Jesus: But that's the way it is. Why did I die for your sins in which you persist? I did it because I love you. Why can't you forgive for the same reason? But - I have to stress that I don't love your sins, and I can't excuse them or allow you to excuse them.

Me: But Jesus, if it's someone else's fault. . .!

Jesus: Oh, there you go again! Besides, how do you know that? You may be just as much at fault as the other person. It's your reaction that tells on you. Your pride is piqued so you lash out. If you had a humble spirit and if you think about me and the sacrifice I made for all of you, these things wouldn't get your goat so much. Speaking of goat, you humans have a gift for making scapegoats of others when the fault lies within your own noisome spirit. You're acting like a goat, you know--very unruly. Read up on sheep and remember that I plan to put the sheep on my right. The goats will be out in left field.

Me: Yes, Jesus. I feel very sheepish. . .

Jesus: You should. And while we're on this subject of right- and left-handed choices, the final distinction is the sanctified and the unsanctified, not the rich and the poor, the educated and the uneducated, and all those divisions and so-called discernments you humans are so fond of inventing.

Me: Well, Jesus, I do try not to judge others. . .

Jesus: Ah, but you do! The moment you entertain an unforgiving thought you are judging. The first word you utter in anger is a judgment. Think about that. And I know what you wanted to call him, too! You can thank my Spirit that you at least had the grace not to say it. My friend Matthew recorded what I had to say about name-calling. Anyone who calls another a fool is in danger of the second death. You're to treat all with tenderness.

Me: But it's so hard to remember that in the heat of anger. . .

Jesus: If you had my mind you'd have no heat. You need the heat from my lamp, my Word, not the world's words. And don’t have the last word!!

Thursday, July 19, 2012

Help! Turn off the music!

When I listen to the current noise that is called music, I find very little of pleasure to the senses, only a tremendous irritation as I'm put on hold to listen to rap music, or sitting in a doctor's office with a very ill relative and forced to listen to loud pop music, or trying to concentrate while grocery shopping for a very diabetic friend.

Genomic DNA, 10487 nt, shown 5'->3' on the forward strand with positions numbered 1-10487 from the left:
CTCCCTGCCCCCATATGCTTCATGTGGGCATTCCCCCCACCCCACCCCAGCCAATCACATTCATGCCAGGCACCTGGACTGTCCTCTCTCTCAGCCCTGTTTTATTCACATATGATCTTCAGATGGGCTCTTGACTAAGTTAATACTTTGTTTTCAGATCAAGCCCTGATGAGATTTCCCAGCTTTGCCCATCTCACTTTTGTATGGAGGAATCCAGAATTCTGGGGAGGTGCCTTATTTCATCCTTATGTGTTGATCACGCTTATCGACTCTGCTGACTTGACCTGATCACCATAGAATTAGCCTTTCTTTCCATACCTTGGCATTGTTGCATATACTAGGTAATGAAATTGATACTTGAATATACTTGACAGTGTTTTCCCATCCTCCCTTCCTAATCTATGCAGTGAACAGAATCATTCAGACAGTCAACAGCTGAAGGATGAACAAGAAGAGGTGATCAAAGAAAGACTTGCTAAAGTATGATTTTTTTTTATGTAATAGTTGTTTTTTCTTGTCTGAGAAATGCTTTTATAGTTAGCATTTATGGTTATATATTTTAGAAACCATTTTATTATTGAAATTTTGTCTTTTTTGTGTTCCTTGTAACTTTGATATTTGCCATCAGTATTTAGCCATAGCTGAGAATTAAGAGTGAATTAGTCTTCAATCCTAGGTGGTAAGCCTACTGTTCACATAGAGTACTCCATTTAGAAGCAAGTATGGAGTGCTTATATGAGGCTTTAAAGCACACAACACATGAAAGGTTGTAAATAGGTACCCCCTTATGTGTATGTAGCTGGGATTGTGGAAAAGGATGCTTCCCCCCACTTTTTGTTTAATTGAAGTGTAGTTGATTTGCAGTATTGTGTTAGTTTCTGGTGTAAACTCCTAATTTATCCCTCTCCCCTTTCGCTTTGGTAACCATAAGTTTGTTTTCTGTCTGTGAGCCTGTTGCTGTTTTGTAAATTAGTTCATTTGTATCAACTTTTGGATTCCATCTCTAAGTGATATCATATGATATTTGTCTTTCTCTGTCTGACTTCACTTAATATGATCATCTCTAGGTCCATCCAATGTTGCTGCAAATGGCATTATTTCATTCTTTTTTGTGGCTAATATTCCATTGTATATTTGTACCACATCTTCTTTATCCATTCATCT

What really got me on this rampage was a trip to the emergency room with a very sick relative, and both televisions were on, with different programs on each! What is there in our psyches anymore that we can't stand some silence, even with the very ill? I actually had the unmitigated gall one day to ask a receptionist to please, please turn down the very loud "music" while waiting to see a doctor, and I was told it needed to be that loud because the folks behind the desk needed privacy! Huh? Too bad about the sick folks out there!

God's Word assures us that quietness is our strength (what a blessed promise to those of us now searching in vain for a silent corner in this earth):
Job 34:29 KJV: "When He giveth quietness, who then can make trouble?"
Is 30:15: "This is what the Sovereign Lord, the Holy One of Israel, says: `In repentance and rest is your salvation, in quietness and trust is your strength...'"
Is.32:16-18 TLB: "Then justice will rule through all the land, and out of justice, peace. Quietness and confidence will reign forever more. My people will live in safety, quietly at home."
Jer.50:34 TLB: "But their Redeemer is strong. His name is the Lord of Hosts. He will plead for them and see that they are freed to live again in quietness in Israel."

I love this little story:
"Why are you all so quiet all the time?" I say, still whispering at him in this hoarse voice.
"We are teachers and workers," he says, "not talkers."
"Workers, O.K.," I say, "but how can a teacher be quiet all the time and teach anybody anything?"
"Christ was the best," he says, thinking of something. "He lived thirty-three years. Thirty years he kept quiet; three years he talked. Ten to one for keeping quiet." (Franc Smith, Harry Vernon at Prep)

It doesn’t hurt to shut down all the paraphernalia and allow God’s serenity to enter into the recesses of our mind and heart. I do believe this is the peace He promises us: "Peace I leave with you; my peace I give you. I do not give to you as the world gives. Do not let your hearts be troubled and do not be afraid" (John 14:27). The Living Bible gives us this translation: "I am leaving you with a gift--peace of mind and heart!" Indeed, it is a wondrous gift, but we must be quiet to receive it!

Monday, July 16, 2012

Love in the Home

To our dearly-loved Marie and Shelley and Cherie: